The House GOP's ever-shrinking majority just shrank a little further—and could get smaller still. That means Republicans could soon have even less room to maneuver, with huge battles over spending bills just up ahead.
Rep. Kevin McCarthy's Wednesday announcement that he's quitting the House came as no surprise. While the ex-speaker's eagerness to be humiliated seemed bottomless, his comments over the last few weeks made it evident that even he had a limit.
And when he goes—"at the end of this year," he says—the Republican caucus will find itself with one fewer member. With more resignations and a critical special election in the pipeline, McCarthy's woefully underprepared replacement as speaker, Mike Johnson, might find himself even more hamstrung than his predecessor.
At the moment, House Republicans have just 221 members, following the expulsion of George Santos last week. Democrats, meanwhile, have their full complement of 213. That means, on any given vote, Johnson can afford no more than three defections. If four Republicans bolt and Democrats remain unified, then we'd have a 217-217 deadlock—and a tie vote is the same as a loss.
When McCarthy finally makes his exit, that would take the GOP caucus down to just 220 souls, while Democrats would still be at 213. Interestingly, that wouldn't change the math: As Inside Elections' Jacob Rubashkin notes, four Republican desertions would still be required to kill any particular bill. The only difference is that any such legislation would lose outright, 217-216, in such an event, rather than going down to defeat in a tie.
Now, it's important to note that Democratic ranks are also set to diminish by one in early February, when New York Rep. Brian Higgins has said he'll resign. But even then, with a 220-to-212 split in favor of Republicans, the calculus would still remain the same for Johnson: three defectors good, four defectors bad. The latter scenario would simply mean a 216-216 standoff, which you already know is sufficient to kill a bill.
But here's where Santos comes back into play. The special election to replace the former head of the House Con-Artist Caucus has been scheduled for Feb. 13, and Democrats have a real chance to win back that seat. If they do, then we're back to a 220-213 edge for Republicans. By now, you know that the balance of power wouldn't change at this juncture, because it would present the same partisan split described above. But there's one more twist.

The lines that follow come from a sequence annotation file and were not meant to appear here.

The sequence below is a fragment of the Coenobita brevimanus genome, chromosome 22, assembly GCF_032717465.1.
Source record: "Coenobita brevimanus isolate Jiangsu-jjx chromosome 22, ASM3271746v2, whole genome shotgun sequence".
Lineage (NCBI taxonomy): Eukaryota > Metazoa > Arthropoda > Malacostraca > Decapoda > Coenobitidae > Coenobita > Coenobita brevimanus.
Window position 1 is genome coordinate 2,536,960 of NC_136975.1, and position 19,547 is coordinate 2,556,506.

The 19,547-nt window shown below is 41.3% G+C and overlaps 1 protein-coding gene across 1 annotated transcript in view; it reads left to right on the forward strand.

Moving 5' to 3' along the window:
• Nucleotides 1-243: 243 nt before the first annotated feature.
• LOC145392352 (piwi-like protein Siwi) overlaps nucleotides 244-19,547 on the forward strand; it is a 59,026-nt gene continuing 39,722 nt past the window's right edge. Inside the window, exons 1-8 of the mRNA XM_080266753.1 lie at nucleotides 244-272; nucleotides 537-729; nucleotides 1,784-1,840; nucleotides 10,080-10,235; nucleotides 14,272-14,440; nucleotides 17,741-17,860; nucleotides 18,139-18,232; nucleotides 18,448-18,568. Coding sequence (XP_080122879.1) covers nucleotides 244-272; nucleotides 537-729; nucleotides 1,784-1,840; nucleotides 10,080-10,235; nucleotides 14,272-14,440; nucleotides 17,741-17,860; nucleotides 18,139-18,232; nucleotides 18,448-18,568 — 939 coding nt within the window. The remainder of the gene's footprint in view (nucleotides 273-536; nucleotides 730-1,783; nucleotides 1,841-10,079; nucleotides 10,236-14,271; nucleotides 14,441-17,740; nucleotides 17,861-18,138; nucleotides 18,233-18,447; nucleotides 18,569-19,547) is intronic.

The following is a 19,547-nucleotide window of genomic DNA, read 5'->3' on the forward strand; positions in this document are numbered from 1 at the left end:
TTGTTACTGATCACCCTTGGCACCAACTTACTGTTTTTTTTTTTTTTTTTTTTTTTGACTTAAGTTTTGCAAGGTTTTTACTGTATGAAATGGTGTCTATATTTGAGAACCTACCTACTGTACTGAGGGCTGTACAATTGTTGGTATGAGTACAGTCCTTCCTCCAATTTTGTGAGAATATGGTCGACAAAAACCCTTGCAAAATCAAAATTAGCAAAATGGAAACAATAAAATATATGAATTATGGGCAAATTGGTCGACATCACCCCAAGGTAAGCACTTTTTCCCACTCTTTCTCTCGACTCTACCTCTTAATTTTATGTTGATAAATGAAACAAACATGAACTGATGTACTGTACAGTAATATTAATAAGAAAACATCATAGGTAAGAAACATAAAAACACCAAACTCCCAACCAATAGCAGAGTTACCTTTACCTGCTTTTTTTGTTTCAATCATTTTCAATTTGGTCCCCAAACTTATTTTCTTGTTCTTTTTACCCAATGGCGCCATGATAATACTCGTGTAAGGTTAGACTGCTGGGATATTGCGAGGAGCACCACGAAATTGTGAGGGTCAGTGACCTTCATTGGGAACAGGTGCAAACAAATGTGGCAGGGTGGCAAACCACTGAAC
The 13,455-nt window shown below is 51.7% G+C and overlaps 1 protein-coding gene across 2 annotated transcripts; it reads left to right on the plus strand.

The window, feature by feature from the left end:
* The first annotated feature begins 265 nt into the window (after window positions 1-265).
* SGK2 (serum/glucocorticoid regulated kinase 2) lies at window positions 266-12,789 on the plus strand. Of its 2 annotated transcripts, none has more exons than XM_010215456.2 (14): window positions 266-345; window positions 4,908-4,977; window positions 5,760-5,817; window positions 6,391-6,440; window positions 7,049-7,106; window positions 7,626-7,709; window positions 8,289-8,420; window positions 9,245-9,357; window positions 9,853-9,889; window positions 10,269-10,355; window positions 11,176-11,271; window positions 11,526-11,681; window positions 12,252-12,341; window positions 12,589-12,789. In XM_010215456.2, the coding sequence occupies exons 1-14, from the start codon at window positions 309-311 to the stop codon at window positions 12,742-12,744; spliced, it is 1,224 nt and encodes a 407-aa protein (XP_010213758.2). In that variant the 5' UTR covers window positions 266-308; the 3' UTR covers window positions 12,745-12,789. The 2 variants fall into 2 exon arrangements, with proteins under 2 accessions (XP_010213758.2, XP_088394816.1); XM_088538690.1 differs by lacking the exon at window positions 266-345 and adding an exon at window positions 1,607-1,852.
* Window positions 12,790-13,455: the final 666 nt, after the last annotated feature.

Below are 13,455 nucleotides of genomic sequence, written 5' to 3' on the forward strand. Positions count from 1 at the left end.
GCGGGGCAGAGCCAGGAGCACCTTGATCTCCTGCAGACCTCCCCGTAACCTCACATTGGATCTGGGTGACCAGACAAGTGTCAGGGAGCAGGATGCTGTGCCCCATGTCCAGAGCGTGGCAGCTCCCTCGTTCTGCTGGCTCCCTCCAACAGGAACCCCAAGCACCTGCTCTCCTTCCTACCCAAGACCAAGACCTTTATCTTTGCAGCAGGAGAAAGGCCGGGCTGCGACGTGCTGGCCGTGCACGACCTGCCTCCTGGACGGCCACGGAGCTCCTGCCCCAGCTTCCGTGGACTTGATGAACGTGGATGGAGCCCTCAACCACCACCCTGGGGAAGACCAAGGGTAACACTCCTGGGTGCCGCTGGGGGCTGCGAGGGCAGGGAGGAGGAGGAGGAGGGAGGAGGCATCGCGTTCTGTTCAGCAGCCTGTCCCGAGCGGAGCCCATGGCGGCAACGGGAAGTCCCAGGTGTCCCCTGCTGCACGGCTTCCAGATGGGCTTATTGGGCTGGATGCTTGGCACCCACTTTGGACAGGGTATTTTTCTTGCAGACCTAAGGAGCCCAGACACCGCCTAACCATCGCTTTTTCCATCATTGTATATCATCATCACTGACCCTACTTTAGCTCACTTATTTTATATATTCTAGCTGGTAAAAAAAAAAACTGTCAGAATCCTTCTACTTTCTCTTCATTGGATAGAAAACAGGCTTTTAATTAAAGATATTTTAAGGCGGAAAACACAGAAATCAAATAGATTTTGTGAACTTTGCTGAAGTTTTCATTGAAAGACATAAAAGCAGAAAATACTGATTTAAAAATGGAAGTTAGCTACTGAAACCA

Another Republican, Ohio Rep. Bill Johnson, also has a resignation in the works. He's been vague about his timeline, but we know his departure can't take place any later than March 15, since he's set to start a new job as president of a university on that day. That would leave Republicans with just 219 members—and that's where things get really interesting.
Since Democrats would have 213 in their caucus at this point, Johnson could have at most two deserters on floor votes. Should just three Republicans switch sides, then we're at a 216-all tie—and you know exactly what that means.
All of this, of course, is dependent on everyone sticking with their plans and, more than anything, Democrats actually flipping Santos' seat. But none of this is implausible. In fact, the odds are about even: There's little reason to think Johnson, Higgins, and especially McCarthy will change their minds, and Santos' district is the definition of swingy.
But whatever unfolds, it all underscores just how precarious Johnson's speakership is. McCarthy understands that better than anyone, so it's only natural he wants nothing to do with what comes next. And that may be the first smart decision he's ever made.